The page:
Prevalence of human-Active and variant 1 strains of the tick-borne pathogen Anaplasma phagocytophilum in hosts and forests of Eastern North America

Felicia Keesing, Diana J. McHenry, Michelle Hersh, Michael Tibbetts, Jesse L. Brunner, Mary Killilea, Kathleen LoGiudice, Kenneth A. Schmidt, Richard S. Ostfeld

Research output: Contribution to journalArticlepeer-review

Abstract

Anaplasmosis is an emerging infectious disease caused by infection with the bacterium Anaplasma phagocytophilum. In the eastern United States, A. phagocytophilum is transmitted to hosts through the bite of the blacklegged tick, Ixodes scapularis. We determined the realized reservoir competence of 14 species of common vertebrate hosts for ticks by establishing the probability that each species transmits two important strains of A. phagocytophilum (A. phagocytophilum human-Active, which causes human cases, and A. phagocytophilum variant 1, which does not) to feeding larval ticks. We also sampled questing nymphal ticks from ∼150 sites in a single county over 2 years and sampled over 6 years at one location. White-footed mice (Peromyscus leucopus) and Eastern chipmunks (Tamias striatus) were the most competent reservoirs for infection with the A. phagocytophilum human-Active strain. Across the county, prevalence in ticks for both strains together was 8.3%; ticks were more than two times as likely to be infected with A. phagocytophilum human-Active as A. phagocytophilum variant 1.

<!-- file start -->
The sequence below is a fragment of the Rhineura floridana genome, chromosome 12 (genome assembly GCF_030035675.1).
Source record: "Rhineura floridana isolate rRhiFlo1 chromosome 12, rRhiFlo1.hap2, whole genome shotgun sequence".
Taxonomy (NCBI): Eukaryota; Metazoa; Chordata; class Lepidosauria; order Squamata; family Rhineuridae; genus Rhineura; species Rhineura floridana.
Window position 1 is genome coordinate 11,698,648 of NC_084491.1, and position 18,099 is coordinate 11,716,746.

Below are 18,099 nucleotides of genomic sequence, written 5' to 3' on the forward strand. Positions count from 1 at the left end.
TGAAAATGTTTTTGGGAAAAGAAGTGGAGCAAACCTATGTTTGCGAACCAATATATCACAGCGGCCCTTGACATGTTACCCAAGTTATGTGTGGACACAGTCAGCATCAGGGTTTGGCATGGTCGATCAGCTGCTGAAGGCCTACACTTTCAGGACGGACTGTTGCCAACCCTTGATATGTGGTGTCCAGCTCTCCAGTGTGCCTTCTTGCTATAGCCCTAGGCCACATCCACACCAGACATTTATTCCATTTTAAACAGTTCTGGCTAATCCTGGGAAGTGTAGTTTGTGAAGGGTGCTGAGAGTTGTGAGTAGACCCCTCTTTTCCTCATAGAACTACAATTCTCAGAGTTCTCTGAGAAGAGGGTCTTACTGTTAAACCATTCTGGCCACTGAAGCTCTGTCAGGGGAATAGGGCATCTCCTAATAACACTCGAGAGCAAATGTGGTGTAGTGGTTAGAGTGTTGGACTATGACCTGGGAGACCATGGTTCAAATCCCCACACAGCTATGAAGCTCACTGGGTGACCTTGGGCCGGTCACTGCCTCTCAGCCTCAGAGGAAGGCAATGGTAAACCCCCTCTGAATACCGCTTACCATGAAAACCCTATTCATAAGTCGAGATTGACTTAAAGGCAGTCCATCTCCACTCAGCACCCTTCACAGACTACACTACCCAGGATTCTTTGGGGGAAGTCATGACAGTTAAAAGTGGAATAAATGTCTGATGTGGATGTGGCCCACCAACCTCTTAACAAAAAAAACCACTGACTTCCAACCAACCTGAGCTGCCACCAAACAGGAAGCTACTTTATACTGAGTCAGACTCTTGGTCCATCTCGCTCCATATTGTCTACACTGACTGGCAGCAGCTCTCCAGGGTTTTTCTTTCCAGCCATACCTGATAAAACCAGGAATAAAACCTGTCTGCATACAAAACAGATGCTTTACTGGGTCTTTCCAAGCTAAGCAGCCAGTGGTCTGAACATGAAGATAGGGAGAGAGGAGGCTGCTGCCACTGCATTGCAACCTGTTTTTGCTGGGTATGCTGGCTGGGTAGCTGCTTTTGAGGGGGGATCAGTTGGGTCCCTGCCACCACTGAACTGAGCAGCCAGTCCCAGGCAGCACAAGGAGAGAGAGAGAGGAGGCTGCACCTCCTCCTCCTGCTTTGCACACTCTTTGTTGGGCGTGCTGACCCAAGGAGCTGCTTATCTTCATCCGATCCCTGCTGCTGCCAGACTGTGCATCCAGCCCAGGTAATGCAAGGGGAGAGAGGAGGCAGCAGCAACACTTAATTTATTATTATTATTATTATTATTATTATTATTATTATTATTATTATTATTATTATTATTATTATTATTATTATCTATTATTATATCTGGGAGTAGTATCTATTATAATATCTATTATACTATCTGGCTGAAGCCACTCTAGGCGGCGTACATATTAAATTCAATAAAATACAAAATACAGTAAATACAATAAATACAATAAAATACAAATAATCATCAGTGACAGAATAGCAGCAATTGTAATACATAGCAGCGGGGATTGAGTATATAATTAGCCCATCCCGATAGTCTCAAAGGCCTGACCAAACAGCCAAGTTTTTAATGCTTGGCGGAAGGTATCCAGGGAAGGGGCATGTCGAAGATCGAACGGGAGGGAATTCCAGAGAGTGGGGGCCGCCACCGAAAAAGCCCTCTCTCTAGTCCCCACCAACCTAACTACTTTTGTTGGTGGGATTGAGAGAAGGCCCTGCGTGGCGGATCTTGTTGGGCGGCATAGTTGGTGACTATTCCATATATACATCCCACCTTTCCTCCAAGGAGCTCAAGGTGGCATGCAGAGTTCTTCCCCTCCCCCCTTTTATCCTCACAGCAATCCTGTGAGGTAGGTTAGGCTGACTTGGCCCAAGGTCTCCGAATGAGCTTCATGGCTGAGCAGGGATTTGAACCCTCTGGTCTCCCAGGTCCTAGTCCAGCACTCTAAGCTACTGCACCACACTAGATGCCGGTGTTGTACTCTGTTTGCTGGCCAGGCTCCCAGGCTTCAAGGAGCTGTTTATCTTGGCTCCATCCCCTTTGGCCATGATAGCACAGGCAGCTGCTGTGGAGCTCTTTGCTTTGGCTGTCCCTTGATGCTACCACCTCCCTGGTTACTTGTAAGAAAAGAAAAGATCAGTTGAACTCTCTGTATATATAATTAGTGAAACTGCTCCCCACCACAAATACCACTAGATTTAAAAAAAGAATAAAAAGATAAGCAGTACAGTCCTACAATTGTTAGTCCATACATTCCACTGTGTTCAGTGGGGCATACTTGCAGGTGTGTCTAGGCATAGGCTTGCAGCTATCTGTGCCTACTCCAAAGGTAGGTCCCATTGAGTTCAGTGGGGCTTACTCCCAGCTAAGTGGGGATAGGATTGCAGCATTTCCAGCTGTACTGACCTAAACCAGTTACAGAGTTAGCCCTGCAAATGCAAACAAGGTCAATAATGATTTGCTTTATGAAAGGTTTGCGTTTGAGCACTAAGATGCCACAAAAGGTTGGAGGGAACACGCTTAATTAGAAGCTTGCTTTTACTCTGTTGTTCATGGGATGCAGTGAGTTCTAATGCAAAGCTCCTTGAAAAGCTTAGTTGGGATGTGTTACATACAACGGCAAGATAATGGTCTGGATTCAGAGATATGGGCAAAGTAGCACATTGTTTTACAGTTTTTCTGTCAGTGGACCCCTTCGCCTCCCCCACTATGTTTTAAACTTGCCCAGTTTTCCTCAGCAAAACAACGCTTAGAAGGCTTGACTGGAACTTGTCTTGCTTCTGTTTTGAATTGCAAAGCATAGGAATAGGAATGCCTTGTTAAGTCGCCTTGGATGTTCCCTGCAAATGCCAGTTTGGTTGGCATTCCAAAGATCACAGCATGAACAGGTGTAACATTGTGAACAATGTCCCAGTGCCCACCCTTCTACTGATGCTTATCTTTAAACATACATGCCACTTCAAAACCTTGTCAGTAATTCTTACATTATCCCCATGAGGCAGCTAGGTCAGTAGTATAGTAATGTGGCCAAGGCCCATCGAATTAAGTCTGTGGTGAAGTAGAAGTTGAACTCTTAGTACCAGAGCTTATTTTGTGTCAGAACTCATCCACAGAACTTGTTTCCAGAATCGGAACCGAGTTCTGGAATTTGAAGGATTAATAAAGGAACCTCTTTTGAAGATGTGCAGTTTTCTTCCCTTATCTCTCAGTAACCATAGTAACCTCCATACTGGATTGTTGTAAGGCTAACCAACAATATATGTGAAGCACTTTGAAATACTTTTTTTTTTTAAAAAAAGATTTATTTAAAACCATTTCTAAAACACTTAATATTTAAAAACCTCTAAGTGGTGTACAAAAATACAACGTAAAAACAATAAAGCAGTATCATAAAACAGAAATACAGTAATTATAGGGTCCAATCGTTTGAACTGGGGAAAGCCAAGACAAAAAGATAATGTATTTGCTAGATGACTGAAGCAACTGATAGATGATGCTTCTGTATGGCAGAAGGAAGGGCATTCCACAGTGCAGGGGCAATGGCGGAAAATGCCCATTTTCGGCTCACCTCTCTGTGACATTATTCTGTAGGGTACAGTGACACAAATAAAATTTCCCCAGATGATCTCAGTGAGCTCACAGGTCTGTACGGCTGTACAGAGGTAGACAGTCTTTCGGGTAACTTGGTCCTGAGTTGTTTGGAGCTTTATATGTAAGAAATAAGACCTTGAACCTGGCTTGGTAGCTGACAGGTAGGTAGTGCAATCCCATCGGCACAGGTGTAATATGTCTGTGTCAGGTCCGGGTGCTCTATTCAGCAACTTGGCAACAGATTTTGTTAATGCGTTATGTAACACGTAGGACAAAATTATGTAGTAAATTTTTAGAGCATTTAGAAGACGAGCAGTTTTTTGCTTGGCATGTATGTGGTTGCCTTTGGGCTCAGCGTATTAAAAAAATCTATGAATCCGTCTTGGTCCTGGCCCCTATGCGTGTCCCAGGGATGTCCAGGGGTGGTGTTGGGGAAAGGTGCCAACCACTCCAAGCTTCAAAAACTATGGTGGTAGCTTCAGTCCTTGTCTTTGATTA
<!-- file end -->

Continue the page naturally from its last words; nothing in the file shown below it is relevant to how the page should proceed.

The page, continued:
Original languageEnglish (US)
Pages (from-to)302-309
Number of pages8
JournalAmerican Journal of Tropical Medicine and Hygiene
Volume91
Issue number2
DOIs
StatePublished - Aug 2014

ASJC Scopus subject areas

  • Parasitology
  • Virology
  • Infectious Diseases

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